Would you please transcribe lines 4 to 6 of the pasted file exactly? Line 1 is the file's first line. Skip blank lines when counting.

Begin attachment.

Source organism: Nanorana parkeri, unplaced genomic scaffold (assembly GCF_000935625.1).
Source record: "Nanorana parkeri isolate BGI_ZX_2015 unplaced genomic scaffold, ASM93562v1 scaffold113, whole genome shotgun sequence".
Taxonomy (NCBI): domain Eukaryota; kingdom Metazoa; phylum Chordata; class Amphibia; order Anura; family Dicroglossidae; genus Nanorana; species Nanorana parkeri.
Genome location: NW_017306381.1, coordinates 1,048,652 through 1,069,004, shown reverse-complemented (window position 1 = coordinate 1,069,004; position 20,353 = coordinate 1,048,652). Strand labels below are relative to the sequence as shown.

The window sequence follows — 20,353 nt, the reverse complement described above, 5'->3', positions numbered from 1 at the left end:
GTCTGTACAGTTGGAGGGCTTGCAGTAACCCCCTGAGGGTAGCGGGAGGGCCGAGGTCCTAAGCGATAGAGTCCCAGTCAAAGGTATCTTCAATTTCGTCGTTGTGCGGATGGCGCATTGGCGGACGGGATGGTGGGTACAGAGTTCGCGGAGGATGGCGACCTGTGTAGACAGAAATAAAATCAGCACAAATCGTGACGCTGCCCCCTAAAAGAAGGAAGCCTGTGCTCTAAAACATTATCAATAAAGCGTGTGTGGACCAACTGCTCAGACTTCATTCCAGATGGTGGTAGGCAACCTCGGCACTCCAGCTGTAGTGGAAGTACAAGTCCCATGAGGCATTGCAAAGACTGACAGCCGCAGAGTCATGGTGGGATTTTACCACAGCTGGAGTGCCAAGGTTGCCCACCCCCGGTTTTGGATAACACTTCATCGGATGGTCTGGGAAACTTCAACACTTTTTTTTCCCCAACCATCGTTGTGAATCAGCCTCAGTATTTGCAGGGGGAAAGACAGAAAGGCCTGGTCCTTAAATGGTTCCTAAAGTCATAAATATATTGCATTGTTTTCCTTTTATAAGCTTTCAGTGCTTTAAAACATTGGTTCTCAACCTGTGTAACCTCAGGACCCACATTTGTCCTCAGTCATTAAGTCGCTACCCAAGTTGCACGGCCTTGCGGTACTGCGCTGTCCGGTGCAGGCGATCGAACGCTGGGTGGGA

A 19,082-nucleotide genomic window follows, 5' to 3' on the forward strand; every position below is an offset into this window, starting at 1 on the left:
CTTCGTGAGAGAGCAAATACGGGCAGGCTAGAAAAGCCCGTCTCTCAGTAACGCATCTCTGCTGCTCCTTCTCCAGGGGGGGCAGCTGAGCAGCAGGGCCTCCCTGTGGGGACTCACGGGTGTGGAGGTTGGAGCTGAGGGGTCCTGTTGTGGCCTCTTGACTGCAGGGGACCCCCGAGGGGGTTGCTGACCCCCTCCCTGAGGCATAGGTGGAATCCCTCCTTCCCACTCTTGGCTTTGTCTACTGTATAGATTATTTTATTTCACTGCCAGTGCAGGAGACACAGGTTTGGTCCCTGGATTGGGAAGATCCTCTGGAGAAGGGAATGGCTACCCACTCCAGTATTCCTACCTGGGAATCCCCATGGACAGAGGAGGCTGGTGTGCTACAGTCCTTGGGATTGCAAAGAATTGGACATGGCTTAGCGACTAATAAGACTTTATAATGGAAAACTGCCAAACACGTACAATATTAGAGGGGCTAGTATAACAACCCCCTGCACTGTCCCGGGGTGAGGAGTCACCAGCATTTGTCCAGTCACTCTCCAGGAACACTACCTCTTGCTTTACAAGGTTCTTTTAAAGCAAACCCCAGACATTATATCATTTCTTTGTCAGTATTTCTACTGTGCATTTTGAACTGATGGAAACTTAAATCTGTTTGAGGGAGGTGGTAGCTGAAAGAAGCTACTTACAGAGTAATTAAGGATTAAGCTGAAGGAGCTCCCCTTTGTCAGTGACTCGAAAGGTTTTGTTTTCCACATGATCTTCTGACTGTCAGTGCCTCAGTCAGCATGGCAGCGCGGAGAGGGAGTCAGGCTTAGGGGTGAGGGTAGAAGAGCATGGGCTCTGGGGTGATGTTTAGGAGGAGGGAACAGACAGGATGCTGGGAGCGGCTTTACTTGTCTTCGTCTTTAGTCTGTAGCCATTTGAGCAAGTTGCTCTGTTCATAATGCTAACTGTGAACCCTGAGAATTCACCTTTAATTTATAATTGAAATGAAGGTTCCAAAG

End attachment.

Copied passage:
Genome location: NW_017306381.1, coordinates 1,048,652 through 1,069,004, shown reverse-complemented (window position 1 = coordinate 1,069,004; position 20,353 = coordinate 1,048,652). Strand labels below are relative to the sequence as shown.

The window sequence follows — 20,353 nt, the reverse complement described above, 5'->3', positions numbered from 1 at the left end:
GTCTGTACAGTTGGAGGGCTTGCAGTAACCCCCTGAGGGTAGCGGGAGGGCCGAGGTCCTAAGCGATAGAGTCCCAGTCAAAGGTATCTTCAATTTCGTCGTTGTGCGGATGGCGCATTGGCGGACGGGATGGTGGGTACAGAGTTCGCGGAGGATGGCGACCTGTGTAGACAGAAATAAAATCAGCACAAATCGTGACGCTGCCCCCTAAAAGAAGGAAGCCTGTGCTCTAAAACATTATCAATAAAGCGTGTGTGGACCAACTGCTCAGACTTCATTCCAGATGGTGGTAGGCAACCTCGGCACTCCAGCTGTAGTGGAAGTACAAGTCCCATGAGGCATTGCAAAGACTGACAGCCGCAGAGTCATGGTGGGATTTTACCACAGCTGGAGTGCCAAGGTTGCCCACCCCCGGTTTTGGATAACACTTCATCGGATGGTCTGGGAAACTTCAACACTTTTTTTTCCCCAACCATCGTTGTGAATCAGCCTCAGTATTTGCAGGGGGAAAGACAGAAAGGCCTGGTCCTTAAATGGTTCCTAAAGTCATAAATATATTGCATTGTTTTCCTTTTATAAGCTTTCAGTGCTTTAAAACATTGGTTCTCAACCTGTGTAACCTCAGGACCCACATTTGTCCTCAGTCATTAAGTCGCTACCCAAGTTGCACGGCCTTGCGGTACTGCGCTGTCCGGTGCAGGCGATCGAACGCTGGGTGGGA